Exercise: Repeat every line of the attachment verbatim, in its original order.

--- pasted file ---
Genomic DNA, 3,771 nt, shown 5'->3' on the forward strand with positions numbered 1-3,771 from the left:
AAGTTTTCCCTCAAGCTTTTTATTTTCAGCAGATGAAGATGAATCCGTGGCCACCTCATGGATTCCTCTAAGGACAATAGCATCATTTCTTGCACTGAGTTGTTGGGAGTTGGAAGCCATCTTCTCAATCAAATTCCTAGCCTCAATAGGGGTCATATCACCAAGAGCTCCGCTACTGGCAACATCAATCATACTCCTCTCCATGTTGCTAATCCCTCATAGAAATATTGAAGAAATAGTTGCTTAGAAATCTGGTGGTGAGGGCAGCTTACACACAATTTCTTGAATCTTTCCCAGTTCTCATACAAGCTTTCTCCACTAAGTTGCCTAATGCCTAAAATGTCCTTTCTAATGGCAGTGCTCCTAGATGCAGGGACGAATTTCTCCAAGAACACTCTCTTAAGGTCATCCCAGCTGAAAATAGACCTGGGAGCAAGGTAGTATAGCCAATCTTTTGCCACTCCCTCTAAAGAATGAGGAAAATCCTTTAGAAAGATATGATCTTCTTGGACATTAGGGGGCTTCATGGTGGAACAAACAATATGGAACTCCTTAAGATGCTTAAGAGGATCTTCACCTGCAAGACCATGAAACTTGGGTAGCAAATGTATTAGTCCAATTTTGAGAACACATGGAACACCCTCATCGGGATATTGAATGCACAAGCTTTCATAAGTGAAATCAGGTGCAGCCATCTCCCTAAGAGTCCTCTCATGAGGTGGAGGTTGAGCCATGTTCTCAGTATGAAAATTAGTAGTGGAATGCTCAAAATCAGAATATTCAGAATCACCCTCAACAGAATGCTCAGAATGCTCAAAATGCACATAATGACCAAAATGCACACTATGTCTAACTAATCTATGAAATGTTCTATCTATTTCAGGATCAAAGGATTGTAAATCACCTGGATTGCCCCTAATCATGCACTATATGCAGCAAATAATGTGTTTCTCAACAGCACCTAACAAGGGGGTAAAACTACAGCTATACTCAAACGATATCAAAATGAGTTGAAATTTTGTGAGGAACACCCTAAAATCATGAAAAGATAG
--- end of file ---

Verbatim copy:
Genomic DNA, 3,771 nt, shown 5'->3' on the forward strand with positions numbered 1-3,771 from the left:
AAGTTTTCCCTCAAGCTTTTTATTTTCAGCAGATGAAGATGAATCCGTGGCCACCTCATGGATTCCTCTAAGGACAATAGCATCATTTCTTGCACTGAGTTGTTGGGAGTTGGAAGCCATCTTCTCAATCAAATTCCTAGCCTCAATAGGGGTCATATCACCAAGAGCTCCGCTACTGGCAACATCAATCATACTCCTCTCCATGTTGCTAATCCCTCATAGAAATATTGAAGAAATAGTTGCTTAGAAATCTGGTGGTGAGGGCAGCTTACACACAATTTCTTGAATCTTTCCCAGTTCTCATACAAGCTTTCTCCACTAAGTTGCCTAATGCCTAAAATGTCCTTTCTAATGGCAGTGCTCCTAGATGCAGGGACGAATTTCTCCAAGAACACTCTCTTAAGGTCATCCCAGCTGAAAATAGACCTGGGAGCAAGGTAGTATAGCCAATCTTTTGCCACTCCCTCTAAAGAATGAGGAAAATCCTTTAGAAAGATATGATCTTCTTGGACATTAGGGGGCTTCATGGTGGAACAAACAATATGGAACTCCTTAAGATGCTTAAGAGGATCTTCACCTGCAAGACCATGAAACTTGGGTAGCAAATGTATTAGTCCAATTTTGAGAACACATGGAACACCCTCATCGGGATATTGAATGCACAAGCTTTCATAAGTGAAATCAGGTGCAGCCATCTCCCTAAGAGTCCTCTCATGAGGTGGAGGTTGAGCCATGTTCTCAGTATGAAAATTAGTAGTGGAATGCTCAAAATCAGAATATTCAGAATCACCCTCAACAGAATGCTCAGAATGCTCAAAATGCACATAATGACCAAAATGCACACTATGTCTAACTAATCTATGAAATGTTCTATCTATTTCAGGATCAAAGGATTGTAAATCACCTGGATTGCCCCTAATCATGCACTATATGCAGCAAATAATGTGTTTCTCAACAGCACCTAACAAGGGGGTAAAACTACAGCTATACTCAAACGATATCAAAATGAGTTGAAATTTTGTGAGGAACACCCTAAAATCATGAAAAGATAG